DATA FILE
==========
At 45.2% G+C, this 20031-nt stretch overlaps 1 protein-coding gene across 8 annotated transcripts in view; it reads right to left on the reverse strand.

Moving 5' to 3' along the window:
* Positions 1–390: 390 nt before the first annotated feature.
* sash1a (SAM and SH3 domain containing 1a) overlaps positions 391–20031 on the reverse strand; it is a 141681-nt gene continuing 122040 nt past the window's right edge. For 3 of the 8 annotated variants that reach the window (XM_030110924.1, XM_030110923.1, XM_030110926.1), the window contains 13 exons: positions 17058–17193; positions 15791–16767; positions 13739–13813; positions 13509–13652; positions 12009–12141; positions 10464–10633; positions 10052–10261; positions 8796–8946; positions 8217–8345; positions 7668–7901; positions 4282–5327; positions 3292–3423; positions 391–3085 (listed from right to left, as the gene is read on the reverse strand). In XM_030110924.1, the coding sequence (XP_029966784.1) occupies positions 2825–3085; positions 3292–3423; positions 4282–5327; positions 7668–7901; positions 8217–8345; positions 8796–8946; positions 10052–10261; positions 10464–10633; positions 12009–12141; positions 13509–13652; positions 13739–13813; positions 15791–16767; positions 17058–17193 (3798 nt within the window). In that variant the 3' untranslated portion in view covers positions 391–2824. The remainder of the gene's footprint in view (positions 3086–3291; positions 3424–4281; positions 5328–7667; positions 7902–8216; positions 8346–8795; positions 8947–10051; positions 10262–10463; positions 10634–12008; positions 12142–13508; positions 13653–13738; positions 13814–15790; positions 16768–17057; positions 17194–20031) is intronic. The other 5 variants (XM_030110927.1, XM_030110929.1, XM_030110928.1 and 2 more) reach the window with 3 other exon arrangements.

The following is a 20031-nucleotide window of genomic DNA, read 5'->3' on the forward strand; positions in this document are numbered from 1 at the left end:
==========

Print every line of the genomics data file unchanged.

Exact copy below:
At 45.2% G+C, this 20031-nt stretch overlaps 1 protein-coding gene across 8 annotated transcripts in view; it reads right to left on the reverse strand.

Moving 5' to 3' along the window:
* Positions 1–390: 390 nt before the first annotated feature.
* sash1a (SAM and SH3 domain containing 1a) overlaps positions 391–20031 on the reverse strand; it is a 141681-nt gene continuing 122040 nt past the window's right edge. For 3 of the 8 annotated variants that reach the window (XM_030110924.1, XM_030110923.1, XM_030110926.1), the window contains 13 exons: positions 17058–17193; positions 15791–16767; positions 13739–13813; positions 13509–13652; positions 12009–12141; positions 10464–10633; positions 10052–10261; positions 8796–8946; positions 8217–8345; positions 7668–7901; positions 4282–5327; positions 3292–3423; positions 391–3085 (listed from right to left, as the gene is read on the reverse strand). In XM_030110924.1, the coding sequence (XP_029966784.1) occupies positions 2825–3085; positions 3292–3423; positions 4282–5327; positions 7668–7901; positions 8217–8345; positions 8796–8946; positions 10052–10261; positions 10464–10633; positions 12009–12141; positions 13509–13652; positions 13739–13813; positions 15791–16767; positions 17058–17193 (3798 nt within the window). In that variant the 3' untranslated portion in view covers positions 391–2824. The remainder of the gene's footprint in view (positions 3086–3291; positions 3424–4281; positions 5328–7667; positions 7902–8216; positions 8346–8795; positions 8947–10051; positions 10262–10463; positions 10634–12008; positions 12142–13508; positions 13653–13738; positions 13814–15790; positions 16768–17057; positions 17194–20031) is intronic. The other 5 variants (XM_030110927.1, XM_030110929.1, XM_030110928.1 and 2 more) reach the window with 3 other exon arrangements.

The following is a 20031-nucleotide window of genomic DNA, read 5'->3' on the forward strand; positions in this document are numbered from 1 at the left end: